Baseball King Babe Ruth’s Last Surviving Daughter Dies Aged 102

Baseball King Babe Ruth’s Last Surviving Daughter Dies Aged 102
Julia Ruth Stevens, daughter of baseball legend Babe Ruth, prepared to throw the ceremonial first pitch at the start of Game 5 at the American League Championship Series at Fenway Park in Boston, Mass., on Oct. 18, 1999. (AP Photo/Elise Amendola/File)
Richard Szabo

Babe Ruth's last surviving daughter has passed away in Henderson, Nevada, on March 9.

Julia Ruth Stevens, the daughter of Hall of Fame baseball champion Babe Ruth, died aged 102 after briefly experiencing illness at an assisted living facility in Henderson.

Julia's son, Tom Stevens, confirmed that her remains will be cremated in line with her wishes and be buried at a soon-to-be announced date this spring near where she used to live in Conway, New Hampshire.

“She lived such a full, interesting life,” he told the Associated Press. “She was an ambassador for Babe Ruth.”

Julia relocated from Florida to Arizona after a category five hurricane, Andrew, hit the Bahamas, Florida, and Louisiana back in 1992. She later moved to Nevada where he lived the rest of her live.

Diane Murphy, a fellow resident at Prestige Senior Living at Mira Loma, remembers Julia as a bright and vibrant person even though she had lost her eyesight. She recalls that Julia would often join in meeting a circle of residents to read books out loud.

“She was so sharp and laughed at the right moments,” Diane said. “She was a lovely lady.”

Even well into her 90s, Julia was invited to throw the first pitch at baseball games across the nation. She appeared at the annual Babe Ruth Little League World Series and attended Hall of Fame induction ceremonies in Cooperstown, New York.

Julie even penned three books about Babe Ruth.

“As long as there is baseball, Daddy’s name is always going to be mentioned. He was one of a kind,” she previously said. “My goal in life is to keep his name alive. He was a wonderful father and I remember him as that and just not as a baseball player.”

Julia was not Babe Ruth's biological daughter and was adopted at the age of 12 when baseball’s biggest star married her mother, Claire Hodgson, in 1929. Hodgson died in 1976.

Julia is the eldest of two daughters adopted by Ruth. Dorothy Ruth Pirone was Ruth’s daughter from a previous relationship and died aged 67 in the year 1989.

Tom told the Las Vegas Review-Journal in an interview earlier this year that it bothered him when people called his mother Babe Ruth’s stepdaughter.

He said Ruth was matched as a suitable blood donor to provide a blood transfusion to Julia when she was hospitalized as a young adult.

“She said as far as she was concerned, between being adopted and the transfusion, ‘I’m his daughter, period,’” Tom recalled.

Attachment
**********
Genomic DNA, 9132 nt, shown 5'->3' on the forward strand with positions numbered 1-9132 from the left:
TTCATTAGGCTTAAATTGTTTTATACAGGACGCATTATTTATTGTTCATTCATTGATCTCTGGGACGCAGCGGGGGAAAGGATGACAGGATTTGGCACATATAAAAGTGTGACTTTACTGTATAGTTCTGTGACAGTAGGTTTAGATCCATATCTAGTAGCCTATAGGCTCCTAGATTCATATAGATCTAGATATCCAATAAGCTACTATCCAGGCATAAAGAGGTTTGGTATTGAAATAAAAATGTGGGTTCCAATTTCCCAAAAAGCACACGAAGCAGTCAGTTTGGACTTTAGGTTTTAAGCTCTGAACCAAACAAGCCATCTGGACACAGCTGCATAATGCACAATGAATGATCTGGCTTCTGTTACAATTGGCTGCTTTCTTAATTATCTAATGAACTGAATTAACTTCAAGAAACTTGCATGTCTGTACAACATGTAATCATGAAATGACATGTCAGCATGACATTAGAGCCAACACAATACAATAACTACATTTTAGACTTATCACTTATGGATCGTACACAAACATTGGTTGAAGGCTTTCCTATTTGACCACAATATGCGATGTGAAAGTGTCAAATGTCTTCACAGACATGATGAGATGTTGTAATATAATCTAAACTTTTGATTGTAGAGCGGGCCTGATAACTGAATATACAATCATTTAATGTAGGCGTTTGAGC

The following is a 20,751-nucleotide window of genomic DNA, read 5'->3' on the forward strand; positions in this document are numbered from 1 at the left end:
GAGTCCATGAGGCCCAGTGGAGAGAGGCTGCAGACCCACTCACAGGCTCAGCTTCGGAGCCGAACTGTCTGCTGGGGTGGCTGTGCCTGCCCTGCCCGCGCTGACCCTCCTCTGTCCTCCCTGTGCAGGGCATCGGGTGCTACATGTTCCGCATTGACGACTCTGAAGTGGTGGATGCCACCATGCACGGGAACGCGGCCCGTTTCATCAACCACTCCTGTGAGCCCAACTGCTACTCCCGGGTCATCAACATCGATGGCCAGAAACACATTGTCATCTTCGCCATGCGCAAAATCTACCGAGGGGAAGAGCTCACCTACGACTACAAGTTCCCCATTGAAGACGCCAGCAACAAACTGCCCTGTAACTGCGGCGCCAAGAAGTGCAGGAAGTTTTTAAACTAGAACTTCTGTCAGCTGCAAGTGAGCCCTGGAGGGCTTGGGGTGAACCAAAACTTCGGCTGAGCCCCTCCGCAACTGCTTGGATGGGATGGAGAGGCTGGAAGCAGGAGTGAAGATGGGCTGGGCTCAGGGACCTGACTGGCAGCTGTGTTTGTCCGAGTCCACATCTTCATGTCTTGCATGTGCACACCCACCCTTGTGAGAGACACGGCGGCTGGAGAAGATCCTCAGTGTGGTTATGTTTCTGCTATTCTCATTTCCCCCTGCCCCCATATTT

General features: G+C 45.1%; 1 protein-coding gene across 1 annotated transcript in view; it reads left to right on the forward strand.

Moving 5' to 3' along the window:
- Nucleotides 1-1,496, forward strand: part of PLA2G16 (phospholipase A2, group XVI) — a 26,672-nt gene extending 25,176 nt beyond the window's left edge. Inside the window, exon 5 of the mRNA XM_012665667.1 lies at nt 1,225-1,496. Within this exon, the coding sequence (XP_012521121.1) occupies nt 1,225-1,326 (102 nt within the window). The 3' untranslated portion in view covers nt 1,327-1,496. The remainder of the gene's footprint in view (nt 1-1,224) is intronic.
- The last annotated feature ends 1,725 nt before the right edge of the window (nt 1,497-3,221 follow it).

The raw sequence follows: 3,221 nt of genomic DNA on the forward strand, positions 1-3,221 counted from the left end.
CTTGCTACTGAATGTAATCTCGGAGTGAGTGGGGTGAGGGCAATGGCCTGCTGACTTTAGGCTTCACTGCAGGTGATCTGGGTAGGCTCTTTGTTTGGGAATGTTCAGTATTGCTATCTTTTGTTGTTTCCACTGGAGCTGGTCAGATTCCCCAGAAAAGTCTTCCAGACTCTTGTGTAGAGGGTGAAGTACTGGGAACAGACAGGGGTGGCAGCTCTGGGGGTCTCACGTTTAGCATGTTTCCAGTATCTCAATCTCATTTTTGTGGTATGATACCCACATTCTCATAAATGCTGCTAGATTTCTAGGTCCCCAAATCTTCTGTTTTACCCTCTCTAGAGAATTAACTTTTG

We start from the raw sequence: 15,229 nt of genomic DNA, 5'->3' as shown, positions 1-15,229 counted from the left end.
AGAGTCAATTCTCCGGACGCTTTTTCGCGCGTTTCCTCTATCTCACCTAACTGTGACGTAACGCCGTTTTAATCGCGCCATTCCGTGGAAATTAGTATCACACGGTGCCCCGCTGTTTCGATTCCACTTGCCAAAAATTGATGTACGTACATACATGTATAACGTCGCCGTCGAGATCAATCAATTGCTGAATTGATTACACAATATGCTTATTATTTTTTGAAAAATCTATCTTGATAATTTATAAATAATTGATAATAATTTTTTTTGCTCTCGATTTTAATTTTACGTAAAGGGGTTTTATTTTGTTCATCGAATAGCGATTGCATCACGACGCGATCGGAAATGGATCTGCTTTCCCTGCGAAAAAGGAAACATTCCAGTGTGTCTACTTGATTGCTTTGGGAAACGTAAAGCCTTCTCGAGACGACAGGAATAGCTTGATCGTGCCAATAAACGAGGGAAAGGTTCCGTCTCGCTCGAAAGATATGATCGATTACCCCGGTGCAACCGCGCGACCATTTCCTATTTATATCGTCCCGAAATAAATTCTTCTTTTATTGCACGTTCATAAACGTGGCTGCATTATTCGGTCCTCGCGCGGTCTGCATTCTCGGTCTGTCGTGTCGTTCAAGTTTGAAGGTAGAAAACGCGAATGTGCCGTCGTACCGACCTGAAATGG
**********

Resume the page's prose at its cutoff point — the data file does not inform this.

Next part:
Babe Ruth retired in 1935, just days after playing his last game for the Boston Braves. Ruth previously played for the Boston Red Sox from 1914 to 1919 and New York Yankees from 1920 to 1934.

He died from cancer aged 53 in the year 1948.

“I sometimes wonder if the designated hitter rule would have been in effect when Daddy played, his career would’ve lasted much longer and he would’ve hit a lot more home runs,” Julia previously said. “It was his legs that gave out. He had trouble with his knees.”

Julia revealed that her father taught her how to dance and bowl, and proclaimed she “couldn’t have had a better father than him.”

She made her final trip to Yankee Stadium aged 91 back in 2008 to farewell one of Ruth’s favorite places where he hit many of his 714 career home runs.

Accompanied by her son and two grandchildren, Julia received a warm reception from fans at a game where New York lost to Cincinnati, 6-0.

A New York sportswriter once famously dubbed the Bronx stadium “The House That Ruth Built,” and the Yankees retired Ruth’s No. 3 during the great slugger’s final visit to the ballpark and 25th anniversary celebration of Yankee Stadium on June 13, 1948.

Julia's family released a statement, saying she had “many amazing experiences, which she was pleased to share with eager reporters and fans alike. Until the very end, she was very proud to call him ‘Daddy’ and she particularly loved recalling events from 1934 when she went on a ‘round the world’ tour with her parents” to Japan with a major-league all-star team."

Julia is survived by her son, two grandchildren, and four great-grandchildren, according to the family’s Facebook post.

The Associated Press contributed to this report.
Richard Szabo is an award-winning journalist with more than 12 years' experience in news writing at mainstream and niche media organizations. He has a specialty in business, tourism, hospitality, and healthcare reporting.